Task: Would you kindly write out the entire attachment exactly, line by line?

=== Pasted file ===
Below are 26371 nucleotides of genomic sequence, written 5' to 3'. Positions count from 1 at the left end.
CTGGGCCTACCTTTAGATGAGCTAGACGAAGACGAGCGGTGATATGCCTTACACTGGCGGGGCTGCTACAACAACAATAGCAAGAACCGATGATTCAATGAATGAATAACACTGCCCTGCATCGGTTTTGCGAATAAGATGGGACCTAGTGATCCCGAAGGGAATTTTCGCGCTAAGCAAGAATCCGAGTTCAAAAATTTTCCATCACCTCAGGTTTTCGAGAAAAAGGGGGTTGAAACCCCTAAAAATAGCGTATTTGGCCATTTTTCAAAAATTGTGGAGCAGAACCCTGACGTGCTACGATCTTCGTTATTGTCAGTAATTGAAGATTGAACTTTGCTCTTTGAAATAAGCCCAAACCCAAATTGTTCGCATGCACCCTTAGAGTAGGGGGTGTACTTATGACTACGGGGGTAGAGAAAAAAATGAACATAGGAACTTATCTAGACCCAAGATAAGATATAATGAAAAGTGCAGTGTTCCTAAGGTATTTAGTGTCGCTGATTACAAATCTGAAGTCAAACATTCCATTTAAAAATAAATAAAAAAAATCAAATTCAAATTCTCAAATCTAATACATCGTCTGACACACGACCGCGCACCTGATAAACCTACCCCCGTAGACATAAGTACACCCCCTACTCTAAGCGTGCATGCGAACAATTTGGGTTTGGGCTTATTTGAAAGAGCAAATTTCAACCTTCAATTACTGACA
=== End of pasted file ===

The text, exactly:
Below are 26371 nucleotides of genomic sequence, written 5' to 3'. Positions count from 1 at the left end.
CTGGGCCTACCTTTAGATGAGCTAGACGAAGACGAGCGGTGATATGCCTTACACTGGCGGGGCTGCTACAACAACAATAGCAAGAACCGATGATTCAATGAATGAATAACACTGCCCTGCATCGGTTTTGCGAATAAGATGGGACCTAGTGATCCCGAAGGGAATTTTCGCGCTAAGCAAGAATCCGAGTTCAAAAATTTTCCATCACCTCAGGTTTTCGAGAAAAAGGGGGTTGAAACCCCTAAAAATAGCGTATTTGGCCATTTTTCAAAAATTGTGGAGCAGAACCCTGACGTGCTACGATCTTCGTTATTGTCAGTAATTGAAGATTGAACTTTGCTCTTTGAAATAAGCCCAAACCCAAATTGTTCGCATGCACCCTTAGAGTAGGGGGTGTACTTATGACTACGGGGGTAGAGAAAAAAATGAACATAGGAACTTATCTAGACCCAAGATAAGATATAATGAAAAGTGCAGTGTTCCTAAGGTATTTAGTGTCGCTGATTACAAATCTGAAGTCAAACATTCCATTTAAAAATAAATAAAAAAAATCAAATTCAAATTCTCAAATCTAATACATCGTCTGACACACGACCGCGCACCTGATAAACCTACCCCCGTAGACATAAGTACACCCCCTACTCTAAGCGTGCATGCGAACAATTTGGGTTTGGGCTTATTTGAAAGAGCAAATTTCAACCTTCAATTACTGACA